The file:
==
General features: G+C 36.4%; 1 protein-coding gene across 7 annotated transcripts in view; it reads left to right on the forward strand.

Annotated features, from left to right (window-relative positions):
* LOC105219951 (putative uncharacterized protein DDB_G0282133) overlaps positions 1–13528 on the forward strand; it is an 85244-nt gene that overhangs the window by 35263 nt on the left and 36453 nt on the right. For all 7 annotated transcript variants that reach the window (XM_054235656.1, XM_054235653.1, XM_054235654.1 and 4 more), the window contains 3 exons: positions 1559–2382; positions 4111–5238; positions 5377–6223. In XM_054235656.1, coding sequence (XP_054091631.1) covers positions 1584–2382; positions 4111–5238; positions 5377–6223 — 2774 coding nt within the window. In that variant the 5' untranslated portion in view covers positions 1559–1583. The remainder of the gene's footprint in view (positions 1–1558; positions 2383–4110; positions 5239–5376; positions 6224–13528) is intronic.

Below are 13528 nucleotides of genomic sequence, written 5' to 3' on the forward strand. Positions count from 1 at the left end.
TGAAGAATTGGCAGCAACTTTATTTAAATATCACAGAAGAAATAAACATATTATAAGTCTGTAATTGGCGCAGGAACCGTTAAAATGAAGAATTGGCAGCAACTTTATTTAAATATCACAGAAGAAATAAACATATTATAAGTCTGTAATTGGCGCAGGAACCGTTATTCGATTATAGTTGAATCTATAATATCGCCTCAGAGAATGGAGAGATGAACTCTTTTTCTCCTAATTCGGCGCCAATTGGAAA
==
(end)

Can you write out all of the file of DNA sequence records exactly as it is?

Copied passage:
General features: G+C 36.4%; 1 protein-coding gene across 7 annotated transcripts in view; it reads left to right on the forward strand.

Annotated features, from left to right (window-relative positions):
* LOC105219951 (putative uncharacterized protein DDB_G0282133) overlaps positions 1–13528 on the forward strand; it is an 85244-nt gene that overhangs the window by 35263 nt on the left and 36453 nt on the right. For all 7 annotated transcript variants that reach the window (XM_054235656.1, XM_054235653.1, XM_054235654.1 and 4 more), the window contains 3 exons: positions 1559–2382; positions 4111–5238; positions 5377–6223. In XM_054235656.1, coding sequence (XP_054091631.1) covers positions 1584–2382; positions 4111–5238; positions 5377–6223 — 2774 coding nt within the window. In that variant the 5' untranslated portion in view covers positions 1559–1583. The remainder of the gene's footprint in view (positions 1–1558; positions 2383–4110; positions 5239–5376; positions 6224–13528) is intronic.

Below are 13528 nucleotides of genomic sequence, written 5' to 3' on the forward strand. Positions count from 1 at the left end.
TGAAGAATTGGCAGCAACTTTATTTAAATATCACAGAAGAAATAAACATATTATAAGTCTGTAATTGGCGCAGGAACCGTTAAAATGAAGAATTGGCAGCAACTTTATTTAAATATCACAGAAGAAATAAACATATTATAAGTCTGTAATTGGCGCAGGAACCGTTATTCGATTATAGTTGAATCTATAATATCGCCTCAGAGAATGGAGAGATGAACTCTTTTTCTCCTAATTCGGCGCCAATTGGAAA